# Sorting Outline and Reading Bubble Sort 6 4

Sorting

Outline and Reading • • • Bubble Sort (§ 6. 4) Merge Sort (§ 11. 1) Quick Sort (§ 11. 2) Radix Sort and Bucket Sort (§ 11. 3) Selection (§ 11. 5) • Summary of sorting algorithms

Bubble Sort

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Bubble Sort 5 7 2 6 9 3

Bubble Sort 5 7 2 6 9 3

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Bubble Sort 5 2 6 7 9 3

Bubble Sort 5 2 6 7 9 3

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Bubble Sort 2 5 6 7 3 9

Bubble Sort 2 5 6 7 3 9

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Bubble Sort 2 5 6 3 7 9

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Complexity of Bubble Sort • Two loops each proportional to n T(n) = O(n 2) • It is possible to speed up bubble sort using the last index swapped, but doesn’t affect worst case complexity Algorithm bubble. Sort(S, C) Input sequence S, comparator C Output sequence S sorted according to C for ( i = 0; i < S. size(); i++ ) for ( j = 1; j < S. size() – i; j++ ) if ( S. at. Index ( j – 1 ) > S. at. Index ( j ) ) S. swap ( j-1, j ); return(S)

Merge Sort 7 2 9 4 2 4 7 9 7 2 2 7 7 7 2 2 9 4 4 9 9 9 4 4

Merge Sort • Merge sort is based on the divide-and-conquer paradigm. It consists of three steps: – Divide: partition input sequence S into two sequences S 1 and S 2 of about n/2 elements each – Recur: recursively sort S 1 and S 2 – Conquer: merge S 1 and S 2 into a unique sorted sequence Algorithm merge. Sort(S, C) Input sequence S, comparator C Output sequence S sorted according to C if S. size() > 1 { (S 1, S 2) : = partition(S, S. size()/2) S 1 : = merge. Sort(S 1, C) S 2 : = merge. Sort(S 2, C) S : = merge(S 1, S 2) } return(S)

D&C algorithm analysis with recurrence equations • Divide-and conquer is a general algorithm design paradigm: – Divide: divide the input data S into k (disjoint) subsets S 1, S 2, …, Sk – Recur: solve the sub-problems associated with S 1, S 2, …, Sk – Conquer: combine the solutions for S 1, S 2, …, Sk into a solution for S • The base case for the recursion are sub-problems of constant size • Analysis can be done using recurrence equations (relations) • When the size of all sub-problems is the same (frequently the case) the recurrence equation representing the algorithm is: T(n) = D(n) + k T(n/c) + C(n) • Where – D(n) is the cost of dividing S into the k subproblems, S 1, S 2, S 3, …. , Sk – There are k subproblems, each of size n/c that will be solved recursively – C(n) is the cost of combining the subproblem solutions to get the solution for S

Now, back to mergesort… • The running time of Merge Sort can be expressed by the recurrence equation: T(n) = 2 T(n/2) + M(n) • We need to determine M(n), the time to merge two sorted sequences each of size n/2. Algorithm merge. Sort(S, C) Input sequence S, comparator C Output sequence S sorted according to C if S. size() > 1 { (S 1, S 2) : = partition(S, S. size()/2) S 1 : = merge. Sort(S 1, C) S 2 : = merge. Sort(S 2, C) S : = merge(S 1, S 2) } return(S)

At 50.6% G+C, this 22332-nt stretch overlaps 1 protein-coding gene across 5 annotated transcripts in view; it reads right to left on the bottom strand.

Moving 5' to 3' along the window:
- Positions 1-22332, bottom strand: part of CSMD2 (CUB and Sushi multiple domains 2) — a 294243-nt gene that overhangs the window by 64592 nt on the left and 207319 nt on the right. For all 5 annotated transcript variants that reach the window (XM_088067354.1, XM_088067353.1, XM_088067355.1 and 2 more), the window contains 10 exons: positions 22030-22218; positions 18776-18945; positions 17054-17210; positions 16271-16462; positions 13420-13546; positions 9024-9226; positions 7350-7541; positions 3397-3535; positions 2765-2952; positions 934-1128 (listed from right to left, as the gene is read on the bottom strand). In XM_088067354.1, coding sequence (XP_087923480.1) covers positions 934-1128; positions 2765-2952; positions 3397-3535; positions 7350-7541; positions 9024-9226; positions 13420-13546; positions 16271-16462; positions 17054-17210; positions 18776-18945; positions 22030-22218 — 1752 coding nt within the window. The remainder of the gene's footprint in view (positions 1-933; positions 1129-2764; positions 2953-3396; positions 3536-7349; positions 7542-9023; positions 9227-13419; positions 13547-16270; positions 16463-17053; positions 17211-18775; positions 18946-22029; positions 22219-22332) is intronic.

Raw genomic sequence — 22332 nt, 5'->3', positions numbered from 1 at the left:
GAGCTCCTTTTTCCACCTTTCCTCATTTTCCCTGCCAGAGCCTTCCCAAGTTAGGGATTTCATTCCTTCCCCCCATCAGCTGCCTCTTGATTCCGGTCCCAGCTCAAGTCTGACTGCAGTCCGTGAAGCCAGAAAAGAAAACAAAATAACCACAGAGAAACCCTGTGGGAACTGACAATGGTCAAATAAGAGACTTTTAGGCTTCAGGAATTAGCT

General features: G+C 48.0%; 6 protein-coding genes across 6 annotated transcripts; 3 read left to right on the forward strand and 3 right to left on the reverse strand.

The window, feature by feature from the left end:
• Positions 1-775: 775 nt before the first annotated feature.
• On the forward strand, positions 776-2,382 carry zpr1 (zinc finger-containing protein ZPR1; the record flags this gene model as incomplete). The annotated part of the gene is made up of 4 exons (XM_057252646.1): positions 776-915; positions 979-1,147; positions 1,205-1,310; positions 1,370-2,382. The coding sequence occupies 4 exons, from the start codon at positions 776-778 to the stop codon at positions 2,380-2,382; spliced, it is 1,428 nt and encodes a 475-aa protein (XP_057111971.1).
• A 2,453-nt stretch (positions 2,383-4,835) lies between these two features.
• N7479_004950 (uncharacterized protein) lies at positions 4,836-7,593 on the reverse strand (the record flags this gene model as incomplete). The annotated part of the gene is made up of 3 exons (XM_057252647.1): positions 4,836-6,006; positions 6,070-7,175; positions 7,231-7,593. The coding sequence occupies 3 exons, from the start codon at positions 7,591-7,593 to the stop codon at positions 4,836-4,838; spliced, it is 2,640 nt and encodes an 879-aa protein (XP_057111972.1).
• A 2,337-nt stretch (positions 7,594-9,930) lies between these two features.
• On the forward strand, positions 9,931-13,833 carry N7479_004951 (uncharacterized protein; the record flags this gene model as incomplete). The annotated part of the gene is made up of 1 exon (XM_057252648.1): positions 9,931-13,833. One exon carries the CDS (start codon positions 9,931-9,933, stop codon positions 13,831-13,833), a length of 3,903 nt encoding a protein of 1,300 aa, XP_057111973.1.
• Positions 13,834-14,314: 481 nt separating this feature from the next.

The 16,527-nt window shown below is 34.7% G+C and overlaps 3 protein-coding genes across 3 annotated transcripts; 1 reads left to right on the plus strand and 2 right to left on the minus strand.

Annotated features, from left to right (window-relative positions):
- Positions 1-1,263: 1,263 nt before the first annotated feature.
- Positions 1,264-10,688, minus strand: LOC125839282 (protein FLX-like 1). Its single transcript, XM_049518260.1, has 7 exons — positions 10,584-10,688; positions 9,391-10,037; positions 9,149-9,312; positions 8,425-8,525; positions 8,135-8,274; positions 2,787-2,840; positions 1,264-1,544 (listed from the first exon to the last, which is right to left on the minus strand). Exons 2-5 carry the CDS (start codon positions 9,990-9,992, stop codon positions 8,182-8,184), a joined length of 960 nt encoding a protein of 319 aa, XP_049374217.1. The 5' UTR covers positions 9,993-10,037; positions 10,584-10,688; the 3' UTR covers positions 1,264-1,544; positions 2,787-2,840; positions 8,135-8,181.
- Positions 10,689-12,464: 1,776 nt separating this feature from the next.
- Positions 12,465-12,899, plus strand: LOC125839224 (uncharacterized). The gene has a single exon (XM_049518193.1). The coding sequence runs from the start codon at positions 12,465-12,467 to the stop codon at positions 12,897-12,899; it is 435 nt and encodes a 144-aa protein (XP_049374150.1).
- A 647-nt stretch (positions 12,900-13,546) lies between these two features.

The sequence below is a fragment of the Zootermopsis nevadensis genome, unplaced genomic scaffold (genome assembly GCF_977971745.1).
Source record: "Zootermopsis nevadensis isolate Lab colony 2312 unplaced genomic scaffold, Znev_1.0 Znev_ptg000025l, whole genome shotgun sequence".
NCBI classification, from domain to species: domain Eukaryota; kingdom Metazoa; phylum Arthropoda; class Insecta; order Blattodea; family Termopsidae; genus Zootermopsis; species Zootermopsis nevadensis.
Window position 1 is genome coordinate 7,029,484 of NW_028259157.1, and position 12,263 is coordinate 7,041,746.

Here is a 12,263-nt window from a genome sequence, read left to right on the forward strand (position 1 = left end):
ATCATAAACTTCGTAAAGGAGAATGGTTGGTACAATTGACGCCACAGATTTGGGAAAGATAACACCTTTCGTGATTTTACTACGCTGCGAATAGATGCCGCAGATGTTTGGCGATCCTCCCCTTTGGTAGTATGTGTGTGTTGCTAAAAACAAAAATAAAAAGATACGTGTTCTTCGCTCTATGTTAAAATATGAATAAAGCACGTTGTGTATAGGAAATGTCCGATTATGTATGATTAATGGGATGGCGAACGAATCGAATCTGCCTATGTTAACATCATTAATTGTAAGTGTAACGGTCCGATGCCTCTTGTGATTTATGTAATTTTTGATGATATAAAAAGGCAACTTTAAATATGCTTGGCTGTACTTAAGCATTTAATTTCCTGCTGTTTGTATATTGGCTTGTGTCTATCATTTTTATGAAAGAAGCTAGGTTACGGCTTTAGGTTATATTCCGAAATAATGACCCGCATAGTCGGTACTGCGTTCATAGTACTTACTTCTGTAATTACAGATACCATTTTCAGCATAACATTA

Merging Two Sorted Sequences • The conquer step of mergesort consists of merging two sorted sequences A and B into a sorted sequence S containing the union of the elements of A and B • Merging two sorted sequences, each with n/2 elements and implemented by means of a doubly linked list, takes O(n) time – M(n) = O(n) Algorithm merge(A, B) Input sequences A and B with n/2 elements each Output sorted sequence of A B S empty sequence while A. is. Empty() B. is. Empty() if A. first() < B. first() S. insert. Last(A. remove. First()) else S. insert. Last(B. remove. First()) while A. is. Empty() S. insert. Last(A. remove. First()) while B. is. Empty() S. insert. Last(B. remove. First()) return S

And the complexity of mergesort… • So, the running time of Merge Sort can be expressed by the recurrence equation: T(n) = 2 T(n/2) + M(n) = 2 T(n/2) + O(n) = O(nlogn) Algorithm merge. Sort(S, C) Input sequence S, comparator C Output sequence S sorted according to C if S. size() > 1 { (S 1, S 2) : = partition(S, S. size()/2) S 1 : = merge. Sort(S 1, C) S 2 : = merge. Sort(S 2, C) S : = merge(S 1, S 2) } return(S)

Merge Sort Execution Tree (recursive calls) • An execution of merge-sort is depicted by a binary tree – each node represents a recursive call of merge-sort and stores • unsorted sequence before the execution and its partition • sorted sequence at the end of the execution – the root is the initial call – the leaves are calls on subsequences of size 0 or 1 7 2 9 4 2 4 7 9 7 2 2 7 7 7 2 2 9 4 4 9 9 9 4 4

Execution Example • Partition 7 2 9 4 3 8 6 1 1 2 3 4 6 7 8 9 7 2 9 4 2 4 7 9 7 2 2 7 7 7 2 2 3 8 6 1 1 3 6 8 9 4 4 9 9 9 4 4 3 8 3 3 8 8 6 1 1 6 6 6 1 1

Execution Example (cont. ) • Recursive call, partition 7 2 9 4 3 8 6 1 1 2 3 4 6 7 8 9 7 2 9 4 2 4 7 9 7 2 2 7 7 7 2 2 3 8 6 1 1 3 6 8 9 4 4 9 9 9 4 4 3 8 3 3 8 8 6 1 1 6 6 6 1 1

Execution Example (cont. ) • Recursive call, partition 7 2 9 4 3 8 6 1 1 2 3 4 6 7 8 9 7 2 9 4 2 4 7 9 7 2 2 7 7 7 2 2 3 8 6 1 1 3 6 8 9 4 4 9 9 9 4 4 3 8 3 3 8 8 6 1 1 6 6 6 1 1